Decoding the Numbers: Presbyopia

Welcome back for my final post of the “Decoding the Numbers” series.
Do you know of anyone who never needed glasses until they hit their mid-40s to early 50s?  Maybe it’s you.  Maybe it’s a friend.  Maybe it’s a family member.  Regardless of the relation, you’ve probably wondered, “what happened?!”
In a word?
Presbyopia.

Presbyopia

  • Presbyopia, by definition, is: far-sightedness caused by loss of elasticity of the lens of the eye, occurring typically in middle and old age.

What causes presbyopia?

  • Rather than being from a true mismatch in length/power of the eye, presbyopia occurs as the lens of the eye naturally loses its ability to flex and change power.  It’s this change of power that, in children and younger adults, allows one to switch focus from distance to near.

Why do we need lenses?

  • Because the lens of the eye becomes more rigid, rather than being able to focus at any distance, generally only one place is clear at a time.  Lenses, either spectacle or contact, are then needed to clear up the other distances.

Who gets presbyopia?

  • Unfortunately, everyone ends up becoming presbyopic at some point.
  • However, presbyopia looks different for different prescriptions.  For instance, far-sighted people often start by just needing reading glasses, but often progress to needing glasses all the timeNear-sighted people, though, often find that they can take their glasses off and have clear vision at near.

When should I suspect presbyopia?

  • Presbyopia begins at different ages for different people.  Most commonly, the signs and symptoms of emerging presbyopia begin in someone’s mid-40s
  • Presbyopia may occur earlier in uncorrected far-sighted patients, and later in uncorrected near-sighted patients.
  • Some signs of becoming presbyopic are:
    • Squinting when looking at near objects or tiny font
    • Holding objects farther away
    • Needing additional light to see things at near (especially in restaurants!)
  • Presbyopia does progress, however, only to a certain stage.  Once someone reaches absolute presbyopia – this typically coincides with needing +2.50 readers, which often occurs around age 60 – it stays stable.

Are there any complications with being presbyopic?

  • As annoying as presbyopia is, thankfully there are no ocular complications associated with it!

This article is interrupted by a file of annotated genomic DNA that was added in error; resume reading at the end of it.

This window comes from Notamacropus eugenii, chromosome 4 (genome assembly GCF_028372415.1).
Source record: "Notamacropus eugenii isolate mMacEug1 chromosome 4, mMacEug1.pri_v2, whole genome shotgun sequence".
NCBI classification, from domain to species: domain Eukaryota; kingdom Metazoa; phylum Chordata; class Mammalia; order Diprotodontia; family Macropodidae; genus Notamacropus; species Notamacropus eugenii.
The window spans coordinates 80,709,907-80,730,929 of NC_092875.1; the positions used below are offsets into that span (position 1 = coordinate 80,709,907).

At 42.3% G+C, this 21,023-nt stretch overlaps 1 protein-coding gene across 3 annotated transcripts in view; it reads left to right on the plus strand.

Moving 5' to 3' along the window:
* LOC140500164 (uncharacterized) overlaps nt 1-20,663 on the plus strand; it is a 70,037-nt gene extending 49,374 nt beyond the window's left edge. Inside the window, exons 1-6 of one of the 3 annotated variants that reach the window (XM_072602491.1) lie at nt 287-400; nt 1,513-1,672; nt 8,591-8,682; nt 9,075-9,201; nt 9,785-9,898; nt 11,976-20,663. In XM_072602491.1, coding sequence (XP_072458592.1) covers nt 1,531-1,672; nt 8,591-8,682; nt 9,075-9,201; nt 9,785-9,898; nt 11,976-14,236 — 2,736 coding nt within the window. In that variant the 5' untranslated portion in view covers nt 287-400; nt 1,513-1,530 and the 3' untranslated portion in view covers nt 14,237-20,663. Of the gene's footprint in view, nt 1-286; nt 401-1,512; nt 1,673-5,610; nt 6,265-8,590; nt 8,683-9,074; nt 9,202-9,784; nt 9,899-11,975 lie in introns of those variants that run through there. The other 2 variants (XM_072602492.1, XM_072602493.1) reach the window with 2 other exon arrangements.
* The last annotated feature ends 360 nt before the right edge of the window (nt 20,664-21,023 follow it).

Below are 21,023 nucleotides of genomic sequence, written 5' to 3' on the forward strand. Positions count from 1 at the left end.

Can presbyopia be treated?

    • Unfortunately, there is currently no cure for presbyopia.  Rather, it is managed with spectacle and contact lenses that are designed to provide clear images at multiple distances.
      • Common spectacle treatment options include reading glasses, progressive lenses, or lined bifocals/trifocals.
      • Common contact lens treatment options include multi-focal contacts lenses, monovision, and single vision distance lenses with near readers.
    • Contrary to popular belief, LASIK does not prevent or treat presbyopia, as this only changes the curvature of the front surface of the eye, and does nothing to increase the elasticity of the lens.
    • Cataract surgery may help treat presbyopia.  In this procedure, the natural lens is removed and replaced by an implanted intra-ocular lens.  As technology continues to advance, the capabilities of intra-ocular lenses are improving, with the hopes of being able to provide clear vision for all distances.*
    *Unfortunately, I am not currently well-versed in all the intra-ocular lenses that are on the market, and so do not know lens specific capabilities.  If you’re interested in an accommodating lens, talk to your cataract surgeon about your options and see what lens they suggest for you!

    **To read the rest of the posts in this series, click on a link below!**
    If you have any questions or comments, please contact me!  If you’ve enjoyed this article, please subscribe, or like my page on Facebook!

    Leave a Reply

    Your email address will not be published.